The State Miscalibrates Its Breath Alcohol Machines

Posted On October 02, 2023 Charles Ramsay

Last week, I told you about how the Bureau of Criminal Apprehension hides important calibration data on their breath alcohol machine certificates. They shouldn’t be calibrating their breath alcohol machines with a zero calibrator. 

But they are. 

And they’re hiding it on their certificate of calibration.

Both the American Academy of Forensic Sciences (AAFS) and the Scientific Working Group for Forensic Toxicology forbid including a zero calibrator on a calibration curve.

But there’s another twist. The state isn’t using the required number of calibrators in their curve. According to the AAFS Std 055 - Standard for Breath Alcohol Measuring Instrument Calibration, the state must use six non-zero calibrators:

“A minimum of four non-zero calibrators, if measurement technology is linear or six non-zero concentrations, shall be used as calibrators if non-linear.”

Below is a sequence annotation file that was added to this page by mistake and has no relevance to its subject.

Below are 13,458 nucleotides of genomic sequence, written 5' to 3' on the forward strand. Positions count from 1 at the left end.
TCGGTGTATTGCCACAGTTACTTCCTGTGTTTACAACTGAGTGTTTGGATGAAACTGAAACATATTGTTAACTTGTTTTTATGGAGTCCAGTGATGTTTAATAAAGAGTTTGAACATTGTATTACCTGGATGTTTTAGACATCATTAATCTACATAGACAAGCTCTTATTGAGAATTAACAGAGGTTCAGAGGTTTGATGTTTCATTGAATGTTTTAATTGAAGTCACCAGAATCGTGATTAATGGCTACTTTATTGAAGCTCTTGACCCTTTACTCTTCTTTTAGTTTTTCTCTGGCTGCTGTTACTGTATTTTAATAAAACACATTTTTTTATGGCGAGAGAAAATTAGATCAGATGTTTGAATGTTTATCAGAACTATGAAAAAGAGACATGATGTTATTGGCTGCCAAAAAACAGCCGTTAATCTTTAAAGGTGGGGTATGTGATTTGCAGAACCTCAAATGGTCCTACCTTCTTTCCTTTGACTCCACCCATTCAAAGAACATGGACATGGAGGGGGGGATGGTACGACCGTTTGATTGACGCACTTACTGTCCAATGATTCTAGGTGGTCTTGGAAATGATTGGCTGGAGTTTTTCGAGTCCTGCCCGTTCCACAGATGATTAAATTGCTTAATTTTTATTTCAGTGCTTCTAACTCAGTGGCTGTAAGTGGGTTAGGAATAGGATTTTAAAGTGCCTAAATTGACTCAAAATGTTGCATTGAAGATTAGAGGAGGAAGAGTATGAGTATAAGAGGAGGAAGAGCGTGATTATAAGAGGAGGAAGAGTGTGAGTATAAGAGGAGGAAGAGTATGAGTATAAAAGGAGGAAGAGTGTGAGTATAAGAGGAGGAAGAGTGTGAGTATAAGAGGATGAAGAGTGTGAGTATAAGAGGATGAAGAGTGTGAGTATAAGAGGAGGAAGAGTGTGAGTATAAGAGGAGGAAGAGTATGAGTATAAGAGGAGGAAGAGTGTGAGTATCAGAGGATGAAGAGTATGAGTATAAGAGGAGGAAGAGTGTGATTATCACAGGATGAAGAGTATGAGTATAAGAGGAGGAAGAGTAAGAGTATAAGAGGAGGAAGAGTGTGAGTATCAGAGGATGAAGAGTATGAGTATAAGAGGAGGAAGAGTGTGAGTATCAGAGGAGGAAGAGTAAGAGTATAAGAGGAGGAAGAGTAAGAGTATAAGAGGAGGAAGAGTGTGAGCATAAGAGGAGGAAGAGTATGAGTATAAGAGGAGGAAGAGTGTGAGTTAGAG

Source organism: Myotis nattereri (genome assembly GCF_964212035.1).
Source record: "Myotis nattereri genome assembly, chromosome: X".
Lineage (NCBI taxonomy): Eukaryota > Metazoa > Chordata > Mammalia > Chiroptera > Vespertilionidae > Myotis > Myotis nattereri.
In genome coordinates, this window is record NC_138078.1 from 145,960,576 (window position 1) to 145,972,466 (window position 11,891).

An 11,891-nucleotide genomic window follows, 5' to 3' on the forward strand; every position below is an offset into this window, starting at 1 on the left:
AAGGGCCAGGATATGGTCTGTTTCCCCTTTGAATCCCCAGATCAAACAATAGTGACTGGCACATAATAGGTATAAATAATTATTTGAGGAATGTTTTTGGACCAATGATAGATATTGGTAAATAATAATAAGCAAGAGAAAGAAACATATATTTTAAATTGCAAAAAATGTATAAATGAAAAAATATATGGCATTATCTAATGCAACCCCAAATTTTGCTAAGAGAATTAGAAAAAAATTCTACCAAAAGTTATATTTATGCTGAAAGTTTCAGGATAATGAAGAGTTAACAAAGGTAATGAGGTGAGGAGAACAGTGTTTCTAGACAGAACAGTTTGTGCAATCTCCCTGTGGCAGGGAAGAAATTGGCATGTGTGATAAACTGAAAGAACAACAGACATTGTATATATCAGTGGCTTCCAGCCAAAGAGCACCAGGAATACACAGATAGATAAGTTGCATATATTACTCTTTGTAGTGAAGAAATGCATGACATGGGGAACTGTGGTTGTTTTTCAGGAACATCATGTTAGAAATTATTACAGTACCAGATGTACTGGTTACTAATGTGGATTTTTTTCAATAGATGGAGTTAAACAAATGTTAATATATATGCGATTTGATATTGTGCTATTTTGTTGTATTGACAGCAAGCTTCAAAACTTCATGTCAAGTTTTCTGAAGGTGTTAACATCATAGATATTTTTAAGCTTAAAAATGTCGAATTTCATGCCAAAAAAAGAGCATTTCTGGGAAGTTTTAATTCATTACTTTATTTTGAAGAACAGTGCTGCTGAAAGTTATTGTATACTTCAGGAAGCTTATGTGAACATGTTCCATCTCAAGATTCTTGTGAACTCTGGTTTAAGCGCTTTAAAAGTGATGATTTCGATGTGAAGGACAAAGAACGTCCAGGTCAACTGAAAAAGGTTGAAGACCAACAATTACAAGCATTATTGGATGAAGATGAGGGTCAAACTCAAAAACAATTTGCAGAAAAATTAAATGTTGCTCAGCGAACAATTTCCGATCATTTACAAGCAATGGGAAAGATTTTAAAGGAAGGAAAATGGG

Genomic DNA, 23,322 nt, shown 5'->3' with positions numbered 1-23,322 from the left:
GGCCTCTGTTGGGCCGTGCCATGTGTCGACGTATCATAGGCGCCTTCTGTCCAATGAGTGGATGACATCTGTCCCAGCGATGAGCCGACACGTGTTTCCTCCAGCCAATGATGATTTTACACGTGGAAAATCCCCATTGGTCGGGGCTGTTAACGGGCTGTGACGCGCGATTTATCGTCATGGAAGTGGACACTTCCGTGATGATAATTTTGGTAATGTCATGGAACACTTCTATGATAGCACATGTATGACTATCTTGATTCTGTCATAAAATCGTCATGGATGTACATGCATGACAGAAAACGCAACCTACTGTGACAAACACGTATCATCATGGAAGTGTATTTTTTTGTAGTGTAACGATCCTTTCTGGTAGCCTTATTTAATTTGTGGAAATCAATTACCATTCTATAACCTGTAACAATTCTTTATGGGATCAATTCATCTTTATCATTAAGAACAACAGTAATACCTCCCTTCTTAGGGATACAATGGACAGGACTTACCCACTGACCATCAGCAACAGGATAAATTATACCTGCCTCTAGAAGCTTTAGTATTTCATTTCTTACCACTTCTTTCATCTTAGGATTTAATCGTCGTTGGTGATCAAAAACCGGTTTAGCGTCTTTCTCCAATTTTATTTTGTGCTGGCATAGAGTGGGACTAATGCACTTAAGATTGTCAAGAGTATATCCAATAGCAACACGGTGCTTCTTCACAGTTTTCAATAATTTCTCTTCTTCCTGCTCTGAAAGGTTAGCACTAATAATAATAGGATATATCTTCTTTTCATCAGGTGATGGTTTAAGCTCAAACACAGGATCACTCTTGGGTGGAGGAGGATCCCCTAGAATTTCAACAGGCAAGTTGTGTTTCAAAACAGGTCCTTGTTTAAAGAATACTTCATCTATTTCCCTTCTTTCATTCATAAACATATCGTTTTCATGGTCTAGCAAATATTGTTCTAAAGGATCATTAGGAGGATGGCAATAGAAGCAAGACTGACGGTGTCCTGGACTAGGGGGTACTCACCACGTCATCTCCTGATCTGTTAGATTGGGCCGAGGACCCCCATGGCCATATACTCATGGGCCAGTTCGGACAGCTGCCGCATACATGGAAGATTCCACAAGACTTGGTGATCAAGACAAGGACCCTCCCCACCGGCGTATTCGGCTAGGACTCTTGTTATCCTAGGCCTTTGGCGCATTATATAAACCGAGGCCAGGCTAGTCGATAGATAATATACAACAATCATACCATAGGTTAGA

The state’s breath machine, the DataMaster DMT, uses infrared technology. According to the manufacturer, this technology is “inherently non-linear.” This non-linearity can only be overcome “by performing a multi-point calibration.

Currently, the state only includes four calibrators. This is only valid if the state was using a linear method of testing, such as that by a fuel cell. However, it is not valid when only four calibrators are used on an infrared device. 


The are a lot of improvements to be made by the state in both their breath and blood alcohol laboratories. 

At the Ramsay Law Firm, we've hit on just a few that we've been able to find. But there's likely a lot more just beneath the surface. We've been functioning as an independent auditor for the state's crime lab. 

Here's a list of some of the major flaws that we've found:

Call Ramsay Law

The state crime lab won't reform on its own—that's why Ramsay Law serves as independent auditors—we take the science seriously.

We know the science inside and out, and we look at every aspect of your case to get the best possible outcome. 

Call us to discuss your case. Contact Ramsay Law at 651-604-0000. 

P.S. - Stay up to date by subscribing to our blog, where we explore the intersection of law and science around DWI cases.

Daniel Koewler